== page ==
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A privacy organization is launching a campaign to try to prevent Congress from adopting provisions that would allow the feds to shoot down privately owned drones when the machines are perceived as a “threat.”

The Electronic Frontier Foundation outlined the situation that is developing:

“When government agencies refuse to let the members of the public watch what they’re doing, drones can be a crucial journalistic tool. But now, some members of Congress want to give the federal government the power to destroy private drones it deems to be an undefined ‘threat.’ Even worse, they’re trying to slip this new, expanded power into unrelated, must-pass legislation without a full public hearing. Worst of all, the power to shoot these drones down will be given to agencies notorious for their absence of transparency, denying access to journalists, and lack of oversight,” the organization said.

There was, in fact, a hearing before the Senate Homeland Security and Governmental Affairs Committee on the Prevent Emerging Threats Act of 2018, which would allow the Departments of Homeland Security and Justice the new authority.

But it was back in June.

“Now, Chairman Ron Johnson is working to include language similar to this bill in the National Defense Authorization Act (NDAA),” the EFF said.

That’s complicated annual bill that authorizes and pays for military programs.

It’s unrelated to either the DHS or DOJ.

“Hiding language in unrelated bills is rarely a good way to make public policy, especially when the whole Congress hasn’t had a chance to vet the policy,” the EFF said.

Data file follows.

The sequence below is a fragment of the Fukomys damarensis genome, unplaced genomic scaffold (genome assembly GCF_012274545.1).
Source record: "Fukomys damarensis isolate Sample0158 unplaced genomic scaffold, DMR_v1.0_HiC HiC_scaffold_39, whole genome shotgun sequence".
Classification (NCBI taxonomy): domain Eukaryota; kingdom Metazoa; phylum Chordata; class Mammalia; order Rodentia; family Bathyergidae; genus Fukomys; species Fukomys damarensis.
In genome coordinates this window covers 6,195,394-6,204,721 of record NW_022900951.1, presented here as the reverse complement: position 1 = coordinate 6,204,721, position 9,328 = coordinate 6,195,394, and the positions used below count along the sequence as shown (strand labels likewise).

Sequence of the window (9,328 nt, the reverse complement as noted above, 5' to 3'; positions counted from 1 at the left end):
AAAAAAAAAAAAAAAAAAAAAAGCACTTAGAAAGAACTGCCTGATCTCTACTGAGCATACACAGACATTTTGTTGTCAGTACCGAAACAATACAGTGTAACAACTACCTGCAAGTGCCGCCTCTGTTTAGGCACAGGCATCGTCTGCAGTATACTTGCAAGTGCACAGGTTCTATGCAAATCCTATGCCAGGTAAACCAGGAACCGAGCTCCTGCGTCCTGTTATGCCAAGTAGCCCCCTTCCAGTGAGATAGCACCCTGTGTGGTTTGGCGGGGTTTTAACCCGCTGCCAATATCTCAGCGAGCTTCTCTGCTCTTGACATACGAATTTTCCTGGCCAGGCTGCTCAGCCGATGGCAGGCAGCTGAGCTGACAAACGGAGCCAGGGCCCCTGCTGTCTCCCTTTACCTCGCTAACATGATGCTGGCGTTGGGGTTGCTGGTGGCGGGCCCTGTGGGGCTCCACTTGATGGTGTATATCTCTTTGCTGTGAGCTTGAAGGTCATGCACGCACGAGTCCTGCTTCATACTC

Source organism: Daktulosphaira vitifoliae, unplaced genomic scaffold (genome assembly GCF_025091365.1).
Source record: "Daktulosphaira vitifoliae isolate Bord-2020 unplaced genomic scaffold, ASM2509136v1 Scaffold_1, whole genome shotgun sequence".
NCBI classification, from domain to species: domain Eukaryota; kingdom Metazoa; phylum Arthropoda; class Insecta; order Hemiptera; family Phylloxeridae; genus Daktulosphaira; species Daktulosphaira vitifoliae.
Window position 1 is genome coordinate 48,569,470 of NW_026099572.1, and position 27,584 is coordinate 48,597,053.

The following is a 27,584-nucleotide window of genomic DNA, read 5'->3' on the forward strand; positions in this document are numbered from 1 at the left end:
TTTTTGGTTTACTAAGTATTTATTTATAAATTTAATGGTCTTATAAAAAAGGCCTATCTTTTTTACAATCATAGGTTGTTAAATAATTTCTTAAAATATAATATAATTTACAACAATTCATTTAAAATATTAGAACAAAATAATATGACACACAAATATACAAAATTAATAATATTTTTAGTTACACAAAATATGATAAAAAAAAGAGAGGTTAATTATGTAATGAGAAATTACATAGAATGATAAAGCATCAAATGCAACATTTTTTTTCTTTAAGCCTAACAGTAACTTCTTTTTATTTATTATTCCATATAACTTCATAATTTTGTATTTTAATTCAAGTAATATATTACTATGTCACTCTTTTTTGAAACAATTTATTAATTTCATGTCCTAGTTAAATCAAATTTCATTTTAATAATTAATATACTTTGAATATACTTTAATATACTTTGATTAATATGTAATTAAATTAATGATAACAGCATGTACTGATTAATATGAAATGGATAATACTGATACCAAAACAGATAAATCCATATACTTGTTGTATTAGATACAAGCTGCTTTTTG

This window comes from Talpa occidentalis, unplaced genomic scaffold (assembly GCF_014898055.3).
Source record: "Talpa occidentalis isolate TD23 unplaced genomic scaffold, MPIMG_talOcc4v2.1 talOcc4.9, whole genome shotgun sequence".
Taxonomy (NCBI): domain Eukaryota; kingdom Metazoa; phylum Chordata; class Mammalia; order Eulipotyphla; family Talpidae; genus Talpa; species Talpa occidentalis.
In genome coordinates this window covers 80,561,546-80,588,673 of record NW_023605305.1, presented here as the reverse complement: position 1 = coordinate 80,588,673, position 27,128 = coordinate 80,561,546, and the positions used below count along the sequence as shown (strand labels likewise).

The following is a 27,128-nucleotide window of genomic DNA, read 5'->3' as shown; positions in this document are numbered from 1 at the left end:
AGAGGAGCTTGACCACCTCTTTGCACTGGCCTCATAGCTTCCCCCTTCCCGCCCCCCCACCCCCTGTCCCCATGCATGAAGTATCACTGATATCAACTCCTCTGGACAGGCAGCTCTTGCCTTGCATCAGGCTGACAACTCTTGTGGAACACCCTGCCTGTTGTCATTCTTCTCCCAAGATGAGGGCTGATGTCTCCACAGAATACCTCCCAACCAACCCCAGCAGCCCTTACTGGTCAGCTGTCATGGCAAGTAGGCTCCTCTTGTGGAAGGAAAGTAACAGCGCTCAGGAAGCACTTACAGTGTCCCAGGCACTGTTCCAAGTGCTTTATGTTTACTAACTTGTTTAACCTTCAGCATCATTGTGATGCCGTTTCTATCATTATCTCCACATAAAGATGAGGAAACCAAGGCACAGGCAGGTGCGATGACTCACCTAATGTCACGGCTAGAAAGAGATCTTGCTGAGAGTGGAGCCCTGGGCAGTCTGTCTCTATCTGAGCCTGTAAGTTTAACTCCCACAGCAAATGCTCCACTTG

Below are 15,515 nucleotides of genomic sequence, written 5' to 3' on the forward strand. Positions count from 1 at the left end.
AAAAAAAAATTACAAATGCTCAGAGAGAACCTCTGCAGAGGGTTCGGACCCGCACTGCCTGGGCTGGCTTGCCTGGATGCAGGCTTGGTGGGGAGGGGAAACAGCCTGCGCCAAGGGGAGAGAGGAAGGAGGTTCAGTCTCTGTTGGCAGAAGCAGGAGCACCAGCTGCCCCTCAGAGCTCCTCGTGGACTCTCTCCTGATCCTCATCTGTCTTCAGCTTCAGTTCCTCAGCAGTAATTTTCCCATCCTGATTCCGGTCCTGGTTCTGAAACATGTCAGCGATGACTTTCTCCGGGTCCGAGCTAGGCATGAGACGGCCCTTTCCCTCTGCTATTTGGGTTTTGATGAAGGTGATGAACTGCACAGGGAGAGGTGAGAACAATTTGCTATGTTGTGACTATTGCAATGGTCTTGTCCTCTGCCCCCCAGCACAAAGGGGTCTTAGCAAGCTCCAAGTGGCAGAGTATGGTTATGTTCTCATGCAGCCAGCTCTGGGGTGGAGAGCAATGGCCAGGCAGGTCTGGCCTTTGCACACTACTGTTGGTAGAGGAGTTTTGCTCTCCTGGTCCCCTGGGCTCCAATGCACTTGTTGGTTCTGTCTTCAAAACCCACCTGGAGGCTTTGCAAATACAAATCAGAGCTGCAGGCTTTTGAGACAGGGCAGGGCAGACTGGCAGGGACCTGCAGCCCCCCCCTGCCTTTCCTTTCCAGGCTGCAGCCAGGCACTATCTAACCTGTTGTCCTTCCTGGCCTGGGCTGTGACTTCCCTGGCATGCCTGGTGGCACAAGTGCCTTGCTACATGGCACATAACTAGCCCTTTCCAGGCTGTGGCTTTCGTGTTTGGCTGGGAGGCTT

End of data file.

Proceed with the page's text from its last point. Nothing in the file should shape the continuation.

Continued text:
“But most importantly, expanding the agencies’ authorities without requiring that they follow the Wiretap Act, Electronic Communications Privacy Act, and the Computer Fraud and Abuse Act raises large First and Fourth Amendment concerns that must be addressed.”

The organization pointed out how important drones can be to journalism – or transparency. It cited DHS decisions to deny reporters access to centers where illegal aliens are held.

“On the rare occasions DHS does allow entry, the visitors are not permitted to take photos or record video. Without other ways to report on these activities, drones have provided crucial documentation of the facilities being constructed to hold children,” the report said.

The proposal is S. 2836, and if adopted, would let the DHS “track,” “disrupt,” “control,” “seize or otherwise confiscate” any drone that the government deems to be a “threat,” without a warrant or due process.

“EFF has been concerned about government misuse of drones for a long time,” the group reported. “But drones also represent an important tool for journalism and activism in the face of a less-than-transparent government. We can’t hand the unchecked power to destroy drones to agencies not known for self-restraint, and we certainly can’t let Congress give them that power through an opaque, backroom process.”

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